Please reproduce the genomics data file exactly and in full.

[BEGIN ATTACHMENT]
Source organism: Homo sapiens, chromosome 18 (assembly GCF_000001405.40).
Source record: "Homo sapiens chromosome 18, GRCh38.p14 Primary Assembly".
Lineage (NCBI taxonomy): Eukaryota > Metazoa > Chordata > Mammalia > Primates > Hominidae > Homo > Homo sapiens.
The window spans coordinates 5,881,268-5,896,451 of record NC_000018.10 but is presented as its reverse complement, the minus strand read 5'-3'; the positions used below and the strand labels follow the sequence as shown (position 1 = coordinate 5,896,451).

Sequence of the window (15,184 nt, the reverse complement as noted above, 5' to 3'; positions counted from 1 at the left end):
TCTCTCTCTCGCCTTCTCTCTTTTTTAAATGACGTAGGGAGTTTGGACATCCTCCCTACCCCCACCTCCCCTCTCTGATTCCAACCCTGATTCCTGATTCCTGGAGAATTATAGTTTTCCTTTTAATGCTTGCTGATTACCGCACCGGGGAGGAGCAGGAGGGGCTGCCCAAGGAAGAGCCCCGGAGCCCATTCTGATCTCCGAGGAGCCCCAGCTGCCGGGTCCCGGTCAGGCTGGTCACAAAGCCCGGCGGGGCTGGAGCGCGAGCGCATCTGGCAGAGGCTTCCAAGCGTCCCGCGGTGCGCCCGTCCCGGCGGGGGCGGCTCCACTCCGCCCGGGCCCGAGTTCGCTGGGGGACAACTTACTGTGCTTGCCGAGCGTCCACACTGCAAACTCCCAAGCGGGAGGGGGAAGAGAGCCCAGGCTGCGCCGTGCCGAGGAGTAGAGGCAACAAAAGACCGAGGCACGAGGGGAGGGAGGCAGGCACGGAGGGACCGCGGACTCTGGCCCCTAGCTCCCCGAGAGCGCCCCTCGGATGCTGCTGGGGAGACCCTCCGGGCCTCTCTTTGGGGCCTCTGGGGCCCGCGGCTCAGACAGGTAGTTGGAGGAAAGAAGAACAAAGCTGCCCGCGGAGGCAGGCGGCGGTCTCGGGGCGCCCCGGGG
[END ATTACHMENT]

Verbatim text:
Source organism: Homo sapiens, chromosome 18 (assembly GCF_000001405.40).
Source record: "Homo sapiens chromosome 18, GRCh38.p14 Primary Assembly".
Lineage (NCBI taxonomy): Eukaryota > Metazoa > Chordata > Mammalia > Primates > Hominidae > Homo > Homo sapiens.
The window spans coordinates 5,881,268-5,896,451 of record NC_000018.10 but is presented as its reverse complement, the minus strand read 5'-3'; the positions used below and the strand labels follow the sequence as shown (position 1 = coordinate 5,896,451).

Sequence of the window (15,184 nt, the reverse complement as noted above, 5' to 3'; positions counted from 1 at the left end):
TCTCTCTCTCGCCTTCTCTCTTTTTTAAATGACGTAGGGAGTTTGGACATCCTCCCTACCCCCACCTCCCCTCTCTGATTCCAACCCTGATTCCTGATTCCTGGAGAATTATAGTTTTCCTTTTAATGCTTGCTGATTACCGCACCGGGGAGGAGCAGGAGGGGCTGCCCAAGGAAGAGCCCCGGAGCCCATTCTGATCTCCGAGGAGCCCCAGCTGCCGGGTCCCGGTCAGGCTGGTCACAAAGCCCGGCGGGGCTGGAGCGCGAGCGCATCTGGCAGAGGCTTCCAAGCGTCCCGCGGTGCGCCCGTCCCGGCGGGGGCGGCTCCACTCCGCCCGGGCCCGAGTTCGCTGGGGGACAACTTACTGTGCTTGCCGAGCGTCCACACTGCAAACTCCCAAGCGGGAGGGGGAAGAGAGCCCAGGCTGCGCCGTGCCGAGGAGTAGAGGCAACAAAAGACCGAGGCACGAGGGGAGGGAGGCAGGCACGGAGGGACCGCGGACTCTGGCCCCTAGCTCCCCGAGAGCGCCCCTCGGATGCTGCTGGGGAGACCCTCCGGGCCTCTCTTTGGGGCCTCTGGGGCCCGCGGCTCAGACAGGTAGTTGGAGGAAAGAAGAACAAAGCTGCCCGCGGAGGCAGGCGGCGGTCTCGGGGCGCCCCGGGG